Males in Thousands. Females in Thousands. Total in Thousands
Half- Under 18 and Half- Under 18 and
timers. 18. over. timers. 18. over.
Spinning and Preparatory Processes
1896 5.58 22.24 71.44 4.40 30.12 78.96 212
1898-1899* 5.42 21.57 71.37 3.86 30.44 77.64 210
1901 4.98 21.10 68.98 3.10 30.98 81.68 211
Weaving and Preparatory Processes
1896 7.54 18.79 75.81 11.87 49.19 151.34 315
1898-1899* 6.21 17.29 72.74 10.38 48.38 150.99 306
1901 4.72 14.86 73.81 8.0 45.66 155.03 302
  • Average for 1898 and 1899.

The figures in this table are not quite complete except for 1901; the relations between the changes shown for each class should nevertheless be accurately represented.

Index Numbers of Money, Wages and Prices.[edit]

1840. 1855. 1860. 1866. 1870. 1874. 1877. 1880. 1883. 1886. 1891. 1902.
Cotton operatives. 50 54 64 74 74 90 90 85 90 93 100 105
Average wages for eight trades 61 61 73 81 83 97 94 89 92 90 100 108.7*
Sauerbeck's index number 103 73 99 102 96 102 94 88 82 69 72 69
Average price of wheat per quarter 66/4 40/3 53/3 49/11 46/11 55/9 56/9 44/4 41/7 31/- 37/- 28/1
  • Average for a slightly different group.

Weekly Wages in the Manchester and District Cotton Trade.[edit]

1834. 1836. 1839. 1841. 1849. 1850. 1859. 1860. 1870. 1877. 1882. 1883. 1886.
s. d. s. d. s. d. s. d. s. d. s. d. s. d. s. d. s. d. s. d. s. d. s. d. s. d.
Spinners' average 23 4 23 11 22 1 22 0 21 7 20 5 24 1 23 2 27 8 34 4 31 6 32 4 35 7
Big piecers' average 11 0 9 3 8 6 8 8 8 6 13 0 10 0 10 0 11 0 12 4 16 0 16 0 13 7
Weavers' average 11 0 10 2 9 6 9 6 10 6 10 3 11 2 10 8 12 2 15 1 15 6 15 0 13 3

[23]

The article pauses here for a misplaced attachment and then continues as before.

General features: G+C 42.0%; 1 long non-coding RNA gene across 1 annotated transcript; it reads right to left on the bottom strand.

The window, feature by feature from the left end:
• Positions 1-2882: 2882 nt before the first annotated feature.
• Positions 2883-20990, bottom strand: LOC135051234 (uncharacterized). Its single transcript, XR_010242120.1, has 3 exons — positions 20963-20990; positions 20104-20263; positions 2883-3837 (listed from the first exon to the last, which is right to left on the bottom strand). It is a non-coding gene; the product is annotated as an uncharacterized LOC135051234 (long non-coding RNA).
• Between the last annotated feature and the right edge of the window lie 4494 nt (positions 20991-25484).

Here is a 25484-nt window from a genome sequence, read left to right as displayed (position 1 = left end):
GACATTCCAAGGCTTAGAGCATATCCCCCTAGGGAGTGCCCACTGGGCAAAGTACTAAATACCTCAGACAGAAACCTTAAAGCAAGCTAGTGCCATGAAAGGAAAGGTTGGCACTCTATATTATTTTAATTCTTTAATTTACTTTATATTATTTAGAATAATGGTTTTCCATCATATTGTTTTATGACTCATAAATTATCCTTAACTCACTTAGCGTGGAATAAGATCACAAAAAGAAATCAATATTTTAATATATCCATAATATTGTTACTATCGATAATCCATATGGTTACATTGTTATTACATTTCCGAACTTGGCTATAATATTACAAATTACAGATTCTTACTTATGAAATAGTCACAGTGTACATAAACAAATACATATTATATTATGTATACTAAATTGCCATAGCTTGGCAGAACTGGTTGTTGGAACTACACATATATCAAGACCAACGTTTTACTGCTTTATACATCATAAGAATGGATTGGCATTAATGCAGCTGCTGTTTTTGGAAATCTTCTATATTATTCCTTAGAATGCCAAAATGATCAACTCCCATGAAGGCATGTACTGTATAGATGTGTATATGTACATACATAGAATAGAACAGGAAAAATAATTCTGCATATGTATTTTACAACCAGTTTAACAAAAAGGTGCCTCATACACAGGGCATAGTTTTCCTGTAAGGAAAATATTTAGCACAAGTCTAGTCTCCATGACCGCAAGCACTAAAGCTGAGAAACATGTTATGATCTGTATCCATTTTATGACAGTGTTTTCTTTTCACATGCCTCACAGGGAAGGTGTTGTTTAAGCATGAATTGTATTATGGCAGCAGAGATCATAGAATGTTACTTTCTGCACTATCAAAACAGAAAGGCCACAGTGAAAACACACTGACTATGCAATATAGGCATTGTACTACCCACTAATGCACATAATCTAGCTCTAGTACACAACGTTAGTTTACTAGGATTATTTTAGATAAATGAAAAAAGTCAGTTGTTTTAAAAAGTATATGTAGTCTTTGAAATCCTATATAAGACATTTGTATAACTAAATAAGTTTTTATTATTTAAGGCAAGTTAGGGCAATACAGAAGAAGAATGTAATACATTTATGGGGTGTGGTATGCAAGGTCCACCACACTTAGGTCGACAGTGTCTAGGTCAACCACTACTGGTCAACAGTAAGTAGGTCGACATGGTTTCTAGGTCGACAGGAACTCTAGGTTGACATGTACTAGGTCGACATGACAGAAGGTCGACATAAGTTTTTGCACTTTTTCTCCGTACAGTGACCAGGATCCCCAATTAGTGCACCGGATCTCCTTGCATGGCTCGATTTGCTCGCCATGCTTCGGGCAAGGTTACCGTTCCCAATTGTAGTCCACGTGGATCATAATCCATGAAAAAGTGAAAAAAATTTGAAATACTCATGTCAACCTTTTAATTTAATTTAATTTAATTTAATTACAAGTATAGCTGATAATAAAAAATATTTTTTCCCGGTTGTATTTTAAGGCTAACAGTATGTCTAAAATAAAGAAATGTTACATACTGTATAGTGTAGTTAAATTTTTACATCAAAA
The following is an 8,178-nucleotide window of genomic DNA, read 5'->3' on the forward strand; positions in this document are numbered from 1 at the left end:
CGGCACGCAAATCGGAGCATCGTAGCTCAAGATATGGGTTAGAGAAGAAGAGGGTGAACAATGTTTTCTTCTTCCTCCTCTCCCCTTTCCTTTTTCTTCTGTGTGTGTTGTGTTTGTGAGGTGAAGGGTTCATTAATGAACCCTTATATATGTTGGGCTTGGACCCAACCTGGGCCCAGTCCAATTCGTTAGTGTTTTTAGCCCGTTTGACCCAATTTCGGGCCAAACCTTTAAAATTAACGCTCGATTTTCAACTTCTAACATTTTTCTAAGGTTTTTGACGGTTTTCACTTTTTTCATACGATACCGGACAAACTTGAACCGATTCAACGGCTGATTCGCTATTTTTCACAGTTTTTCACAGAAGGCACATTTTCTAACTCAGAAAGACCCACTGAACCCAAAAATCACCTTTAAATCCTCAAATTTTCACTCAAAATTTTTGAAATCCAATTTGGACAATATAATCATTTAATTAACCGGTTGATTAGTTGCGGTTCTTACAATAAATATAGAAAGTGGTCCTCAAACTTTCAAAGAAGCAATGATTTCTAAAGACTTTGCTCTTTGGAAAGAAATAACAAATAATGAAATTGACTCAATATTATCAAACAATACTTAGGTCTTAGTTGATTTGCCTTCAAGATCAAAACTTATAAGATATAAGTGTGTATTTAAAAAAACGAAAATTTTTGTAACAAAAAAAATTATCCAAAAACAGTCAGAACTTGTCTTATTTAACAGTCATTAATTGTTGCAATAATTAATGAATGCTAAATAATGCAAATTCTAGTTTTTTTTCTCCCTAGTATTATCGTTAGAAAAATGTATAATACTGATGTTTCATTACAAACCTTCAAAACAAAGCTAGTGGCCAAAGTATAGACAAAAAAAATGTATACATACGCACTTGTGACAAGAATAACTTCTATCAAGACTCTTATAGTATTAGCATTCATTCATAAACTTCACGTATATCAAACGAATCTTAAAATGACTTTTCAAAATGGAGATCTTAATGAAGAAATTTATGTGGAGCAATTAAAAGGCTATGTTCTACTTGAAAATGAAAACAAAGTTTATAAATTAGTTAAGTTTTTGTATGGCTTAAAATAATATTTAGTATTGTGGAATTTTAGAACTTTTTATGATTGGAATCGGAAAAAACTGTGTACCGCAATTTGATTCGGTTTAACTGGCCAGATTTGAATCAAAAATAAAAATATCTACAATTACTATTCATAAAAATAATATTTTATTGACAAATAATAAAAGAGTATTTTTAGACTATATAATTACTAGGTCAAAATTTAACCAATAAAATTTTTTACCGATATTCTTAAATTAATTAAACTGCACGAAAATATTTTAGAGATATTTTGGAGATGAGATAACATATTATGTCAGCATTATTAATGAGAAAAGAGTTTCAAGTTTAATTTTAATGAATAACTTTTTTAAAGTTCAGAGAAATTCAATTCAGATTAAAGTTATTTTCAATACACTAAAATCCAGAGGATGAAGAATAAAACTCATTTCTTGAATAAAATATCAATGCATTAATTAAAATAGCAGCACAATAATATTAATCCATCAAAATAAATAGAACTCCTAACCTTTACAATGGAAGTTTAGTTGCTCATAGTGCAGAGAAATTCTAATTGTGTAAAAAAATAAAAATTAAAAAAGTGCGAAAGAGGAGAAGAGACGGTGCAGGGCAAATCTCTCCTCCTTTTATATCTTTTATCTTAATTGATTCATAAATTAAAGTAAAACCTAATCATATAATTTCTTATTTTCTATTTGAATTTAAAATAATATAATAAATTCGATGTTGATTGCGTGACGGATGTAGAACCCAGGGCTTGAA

The most noticeable features of these tables are the decrease in the proportion of children employed and the steady increase in the number of operatives as a whole until recent years. The contraction of the body of operatives of late years seems to have occurred primarily among children and young persons (where the first check would naturally be looked for), and secondarily among adult males. If allowance be made for the smaller value of children as compared with adults, and the census results be taken, it is not evident that there has been any diminution in the amount of labour-power; and if the factory inspectors' returns be accepted, the falling off in the number of operatives cannot be proved to have taken place in either of the chief branches of the industry at so rapid a rate as to have occasioned the enforced dismissal of any hands. An industry which was not recruited at all would have dwindled at a greater rate. At least it may be inferred from these figures, when taken in conjunction with the large increase in spindles and looms, that the output per head has considerably advanced in spite of the rise in the average quality of both yarns and fabrics produced. This rise in the value per unit of the output accounts to some extent for the fact that wages have not been adversely affected of late.

Wages and piece-rate lists[edit]

Mr A. L. Bowley has calculated index numbers of wages for the leading trades, including the manufacture of cotton. Those for the cotton industry are given below, together with averages for cotton and wool workers, the building trades, mining, workers in iron, sailors, compositors and agriculturists (England), the numbers in each class being allowed for in the average. Side by side with these figures, Sauerbeck's index numbers of general wholesale prices are given, together with the average prices of wheat per quarter.